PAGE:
Brexit Backlash: UK households $1.5 trillion poorer than before

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A lot of people already feel the Brexit backlash. The vote to leave the European Union affects the UK in a very significant way. The area of finance suffers significantly and many fear it’s just the beginning.

Leaving with lighter wallets

Credit Suisse reports show that the wealth of UK households dramatically decreased because of the Brexit backlash. The report said that UK households are now $1.3 trillion poorer than before. Thanks to the declining value of the pound, which has decreased by 15 percent since the Brexit vote.

The $1.5 trillion decrease happened in just a span of 12 months. This also means that there is a 10 percent decrease in the wealth of UK households. Credit Suisse said that this wealth includes financial investments and real assets, such as houses. Debts are not included in the computation.

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“The outlook is very uncertain, both for the economy and household wealth,” Credit Suisse said referring to the UK.

There are reports that Britain will start negotiations with the EU next year. However, there is no clarity yet, what strategy the government will use  with the uncertainty comes the likelihood that the Brexit backlash will prevent the UK from accessing the EU trade bloc.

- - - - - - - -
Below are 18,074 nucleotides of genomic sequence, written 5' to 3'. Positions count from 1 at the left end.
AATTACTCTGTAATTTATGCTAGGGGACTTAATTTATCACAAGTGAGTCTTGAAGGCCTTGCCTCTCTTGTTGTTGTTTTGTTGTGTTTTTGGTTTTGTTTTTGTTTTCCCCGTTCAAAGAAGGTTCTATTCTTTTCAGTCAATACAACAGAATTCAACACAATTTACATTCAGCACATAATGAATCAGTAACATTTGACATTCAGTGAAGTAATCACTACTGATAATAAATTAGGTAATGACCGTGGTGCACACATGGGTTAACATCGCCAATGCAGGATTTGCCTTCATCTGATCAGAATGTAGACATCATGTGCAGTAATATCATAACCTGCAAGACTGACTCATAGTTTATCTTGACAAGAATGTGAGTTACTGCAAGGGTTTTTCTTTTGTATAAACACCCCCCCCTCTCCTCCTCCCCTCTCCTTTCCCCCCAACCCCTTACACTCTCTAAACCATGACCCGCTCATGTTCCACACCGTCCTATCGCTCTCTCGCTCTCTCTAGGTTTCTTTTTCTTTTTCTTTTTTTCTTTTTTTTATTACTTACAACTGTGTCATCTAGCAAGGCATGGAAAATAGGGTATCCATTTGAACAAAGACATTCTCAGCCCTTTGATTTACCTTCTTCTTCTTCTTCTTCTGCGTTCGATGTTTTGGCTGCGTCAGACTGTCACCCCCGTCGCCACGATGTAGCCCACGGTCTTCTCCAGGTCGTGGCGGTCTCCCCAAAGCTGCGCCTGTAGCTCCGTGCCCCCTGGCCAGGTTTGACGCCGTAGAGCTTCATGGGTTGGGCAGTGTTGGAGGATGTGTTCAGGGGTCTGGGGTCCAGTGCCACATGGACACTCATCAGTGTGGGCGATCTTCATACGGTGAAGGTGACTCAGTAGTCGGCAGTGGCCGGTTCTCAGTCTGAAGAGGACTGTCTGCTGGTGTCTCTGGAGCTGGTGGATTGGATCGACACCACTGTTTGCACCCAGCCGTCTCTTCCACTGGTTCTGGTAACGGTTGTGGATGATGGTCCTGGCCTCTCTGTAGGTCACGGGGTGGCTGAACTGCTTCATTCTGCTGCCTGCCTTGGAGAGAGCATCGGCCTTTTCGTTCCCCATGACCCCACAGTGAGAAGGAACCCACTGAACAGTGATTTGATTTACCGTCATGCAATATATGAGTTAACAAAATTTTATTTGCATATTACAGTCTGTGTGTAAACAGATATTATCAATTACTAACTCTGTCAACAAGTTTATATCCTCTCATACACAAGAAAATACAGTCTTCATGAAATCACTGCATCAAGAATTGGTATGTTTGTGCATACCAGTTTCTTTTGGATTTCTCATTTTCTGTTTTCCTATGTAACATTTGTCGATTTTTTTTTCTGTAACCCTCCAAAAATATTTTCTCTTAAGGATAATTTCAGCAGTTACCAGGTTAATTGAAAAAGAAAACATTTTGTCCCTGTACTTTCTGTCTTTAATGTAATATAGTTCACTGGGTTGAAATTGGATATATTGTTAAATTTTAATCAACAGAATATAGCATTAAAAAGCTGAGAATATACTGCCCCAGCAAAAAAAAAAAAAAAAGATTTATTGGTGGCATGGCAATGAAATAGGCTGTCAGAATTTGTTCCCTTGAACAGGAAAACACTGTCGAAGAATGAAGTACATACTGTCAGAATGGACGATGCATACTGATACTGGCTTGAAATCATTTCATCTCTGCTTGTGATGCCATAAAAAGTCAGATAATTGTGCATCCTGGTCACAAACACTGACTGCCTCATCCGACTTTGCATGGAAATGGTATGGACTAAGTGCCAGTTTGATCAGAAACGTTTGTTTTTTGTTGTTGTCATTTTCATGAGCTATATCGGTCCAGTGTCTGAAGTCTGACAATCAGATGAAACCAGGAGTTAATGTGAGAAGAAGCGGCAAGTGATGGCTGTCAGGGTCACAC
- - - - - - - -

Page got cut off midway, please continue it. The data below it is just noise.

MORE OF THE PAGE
It’s getting worse

Compared to other nations, only Russia, Argentina, Ukraine, Mexico, and Egypt suffered a bigger loss than the UK. On the other hand, Colombia and Turkey performed much better.

Credit Suisse further reported that UK household wealth only increased by 1.4 percent last year based on global standards. The increase was not really good news since it was roughly in line with the population growth.

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In terms of economic growth, Asia-Pacific was the big winner with a 6.5 percent wealth increase per adult. Using the same measurement, Europe, Africa, and South America also suffered a big loss.

The report also added that 50 percent of the global population shares one percent of the global wealth. Meanwhile, 89 percent of the global wealth is in the hands of the 10 percent.

Photo Courtesy: Petr Kratochvil/Public Domain Pictures

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